Searching for My Neo-Fantasy: Characters and Development

Posted: August 8, 2011 by pointyman2000 in Articles, Campaign Design, Roleplaying Games

Of the three things I discussed about the campaign I’ve been thinking about, this is the one that doesn’t really quite belong to me.  Player characters, after all, are the domain of the players, and hardly does a GM interact in any meaningful way with regards to the choices they make in character generation beyond vetoing certain class options because it doesn’t “fit” with a campaign.

So why am I bringing it up?  Well, for one thing, I’ve been thinking about Character Development, whether it’s possible or not, and how to encourage such a thing from happening.  There are those that say that character development happens naturally over the course of the game, assuming that the player can be bothered enough to give even a half-assed attempt at it.  Others say that the idea of character development in a tabletop rpg is a dream, a foolish quest of GMs who are far too enamored with story to accept the reality that players are out to win a game, not to develop their characters in any other fashion aside from that of higher stats and better gear.

If there’s one thing that I enjoy about the fantasy genre, it would be the fact that the lead character are those that undergo a significant change.  I don’t necessarily need young PCs to make that happen either.  David Eddings, an author whose works I still regard highly as my personal favorites, worked with an experienced character in the form of Sparhawk from this “Elenium” and “Tamuli” series.  Sparhawk wasn’t a wet-behind-the-ears type farmboy, but a grizzled veteran of war.  Likewise, Shen Tai, Guy Gavriel Kay’s hero in his latest book, “Under Heaven” is also a man used to ways of the world, but there is still a lot of room for these two characters to change.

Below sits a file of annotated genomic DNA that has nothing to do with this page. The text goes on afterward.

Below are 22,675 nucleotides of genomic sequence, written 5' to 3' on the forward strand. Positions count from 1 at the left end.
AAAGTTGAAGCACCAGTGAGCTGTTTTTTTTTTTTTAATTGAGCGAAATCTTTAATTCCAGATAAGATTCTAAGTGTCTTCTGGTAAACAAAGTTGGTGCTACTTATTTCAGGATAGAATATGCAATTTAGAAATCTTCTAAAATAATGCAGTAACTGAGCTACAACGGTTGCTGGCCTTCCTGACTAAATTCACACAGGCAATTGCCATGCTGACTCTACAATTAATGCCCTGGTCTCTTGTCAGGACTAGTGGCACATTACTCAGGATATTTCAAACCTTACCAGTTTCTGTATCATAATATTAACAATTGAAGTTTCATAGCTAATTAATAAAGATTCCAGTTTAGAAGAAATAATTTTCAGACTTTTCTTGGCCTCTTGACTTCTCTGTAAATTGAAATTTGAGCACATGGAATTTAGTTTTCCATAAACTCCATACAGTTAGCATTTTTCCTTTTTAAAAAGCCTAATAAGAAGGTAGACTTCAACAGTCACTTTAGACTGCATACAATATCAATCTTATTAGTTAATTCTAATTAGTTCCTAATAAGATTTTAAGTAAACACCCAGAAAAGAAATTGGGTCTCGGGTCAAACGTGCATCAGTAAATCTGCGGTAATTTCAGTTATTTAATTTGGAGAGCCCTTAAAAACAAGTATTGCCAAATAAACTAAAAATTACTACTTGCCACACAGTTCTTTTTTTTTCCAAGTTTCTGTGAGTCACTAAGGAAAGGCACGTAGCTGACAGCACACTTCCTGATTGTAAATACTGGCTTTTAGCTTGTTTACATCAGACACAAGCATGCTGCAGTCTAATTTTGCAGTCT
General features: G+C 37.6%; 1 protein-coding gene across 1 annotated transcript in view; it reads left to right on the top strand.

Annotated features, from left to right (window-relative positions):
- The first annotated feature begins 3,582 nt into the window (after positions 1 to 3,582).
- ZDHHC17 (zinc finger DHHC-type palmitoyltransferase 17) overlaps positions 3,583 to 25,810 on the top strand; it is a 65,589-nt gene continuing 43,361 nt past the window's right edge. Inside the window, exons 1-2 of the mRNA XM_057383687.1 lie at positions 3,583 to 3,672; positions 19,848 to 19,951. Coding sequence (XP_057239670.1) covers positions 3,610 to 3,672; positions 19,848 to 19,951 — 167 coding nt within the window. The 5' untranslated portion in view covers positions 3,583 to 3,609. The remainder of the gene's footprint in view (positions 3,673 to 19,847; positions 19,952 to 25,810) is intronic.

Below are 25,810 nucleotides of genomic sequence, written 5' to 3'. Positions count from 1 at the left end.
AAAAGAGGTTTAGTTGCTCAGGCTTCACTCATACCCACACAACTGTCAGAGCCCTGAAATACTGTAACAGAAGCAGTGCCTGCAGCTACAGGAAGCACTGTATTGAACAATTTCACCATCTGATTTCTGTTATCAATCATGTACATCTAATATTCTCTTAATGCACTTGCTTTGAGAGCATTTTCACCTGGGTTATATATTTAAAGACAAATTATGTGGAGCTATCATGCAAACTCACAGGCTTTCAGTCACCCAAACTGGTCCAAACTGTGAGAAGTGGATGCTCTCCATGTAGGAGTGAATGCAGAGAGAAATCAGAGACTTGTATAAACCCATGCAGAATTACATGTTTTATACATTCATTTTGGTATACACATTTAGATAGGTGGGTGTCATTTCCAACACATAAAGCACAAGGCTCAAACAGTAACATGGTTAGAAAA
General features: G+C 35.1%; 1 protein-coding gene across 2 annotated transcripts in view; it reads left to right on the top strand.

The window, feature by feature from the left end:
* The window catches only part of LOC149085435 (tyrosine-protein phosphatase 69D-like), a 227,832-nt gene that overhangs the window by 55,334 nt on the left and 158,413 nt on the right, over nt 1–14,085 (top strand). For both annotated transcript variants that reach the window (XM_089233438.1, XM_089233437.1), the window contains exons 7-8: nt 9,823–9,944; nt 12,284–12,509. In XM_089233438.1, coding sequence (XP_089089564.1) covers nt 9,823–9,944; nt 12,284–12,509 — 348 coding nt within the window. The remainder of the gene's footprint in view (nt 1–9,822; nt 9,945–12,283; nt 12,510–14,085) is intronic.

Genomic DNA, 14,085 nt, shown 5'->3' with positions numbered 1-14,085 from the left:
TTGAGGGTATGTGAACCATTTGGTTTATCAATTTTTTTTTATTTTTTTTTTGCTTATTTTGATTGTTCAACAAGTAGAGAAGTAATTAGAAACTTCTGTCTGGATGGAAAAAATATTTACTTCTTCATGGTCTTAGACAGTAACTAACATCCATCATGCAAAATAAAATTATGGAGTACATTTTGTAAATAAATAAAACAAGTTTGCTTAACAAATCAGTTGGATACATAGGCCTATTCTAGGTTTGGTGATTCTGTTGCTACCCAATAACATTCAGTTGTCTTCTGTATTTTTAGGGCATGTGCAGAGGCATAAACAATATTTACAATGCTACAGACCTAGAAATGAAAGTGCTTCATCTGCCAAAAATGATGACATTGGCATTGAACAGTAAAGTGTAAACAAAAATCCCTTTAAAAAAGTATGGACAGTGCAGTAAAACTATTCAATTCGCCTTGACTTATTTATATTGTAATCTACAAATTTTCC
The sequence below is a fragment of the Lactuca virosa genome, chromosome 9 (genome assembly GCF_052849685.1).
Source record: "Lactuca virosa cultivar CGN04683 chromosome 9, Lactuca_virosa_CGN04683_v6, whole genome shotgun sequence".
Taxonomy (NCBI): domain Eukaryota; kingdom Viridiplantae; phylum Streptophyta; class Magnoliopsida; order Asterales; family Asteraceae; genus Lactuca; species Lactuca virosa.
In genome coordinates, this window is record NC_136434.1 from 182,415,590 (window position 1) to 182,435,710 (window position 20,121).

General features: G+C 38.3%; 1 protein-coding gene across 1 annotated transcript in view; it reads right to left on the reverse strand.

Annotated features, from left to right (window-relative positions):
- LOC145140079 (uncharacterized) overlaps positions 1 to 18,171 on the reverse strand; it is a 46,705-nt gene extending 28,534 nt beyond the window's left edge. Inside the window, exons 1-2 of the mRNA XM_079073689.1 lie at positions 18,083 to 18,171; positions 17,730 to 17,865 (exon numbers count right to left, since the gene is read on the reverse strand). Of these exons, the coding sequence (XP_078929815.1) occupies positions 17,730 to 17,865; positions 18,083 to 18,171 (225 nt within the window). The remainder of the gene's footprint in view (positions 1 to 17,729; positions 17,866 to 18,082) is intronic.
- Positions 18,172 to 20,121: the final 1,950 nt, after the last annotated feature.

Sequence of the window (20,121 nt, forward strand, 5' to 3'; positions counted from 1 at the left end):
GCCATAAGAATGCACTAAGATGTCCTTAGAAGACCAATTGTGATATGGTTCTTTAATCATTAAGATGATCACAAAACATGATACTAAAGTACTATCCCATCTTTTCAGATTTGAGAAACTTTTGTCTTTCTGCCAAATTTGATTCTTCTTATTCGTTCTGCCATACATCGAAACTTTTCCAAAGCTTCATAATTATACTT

Perhaps it’s a selfish sort of dream, honestly.  I’m a GM, and as such, I bear the responsibility of being the narrator and audience of the entire campaign.  Whereas players can (and often do) get away with not really giving a heck about how everything falls in the bigger picture, or the entire narrative, the GM is the one who is subject to being the witness to their character’s actions.

To put it bluntly, I have to sit through hours coming up with a campaign, making a setting, a world and npcs for your characters to interact with.  The least you can do is interact with this setting and simulation I’ve so painstakingly devised in a manner that is entertaining to you and to everyone else on the table.

Development is a matter of learning.  Characters learn all the time, that’s what the experience points are meant to simulate, after all.  However, players need to be able to make decisions on their character’s emotional learning as well.  Some character grow wiser, more understanding, or kinder to their fellow man.  Others grow to distrust others, to close their hearts to the plight of the weak for the sake of keeping themselves sane.  Each character changes depending on the situations they are put into, and the dangers and hazards that they face.  Perhaps some find their kindness rewarded, and thus their optimism to helping people is justified, while others are betrayed and resolve to never allow such a thing to happen again.

Every event, every encounter is an opportunity for a character to learn and grow and develop.  It’s just a matter of a player’s willingness to actually think this sort of thing through.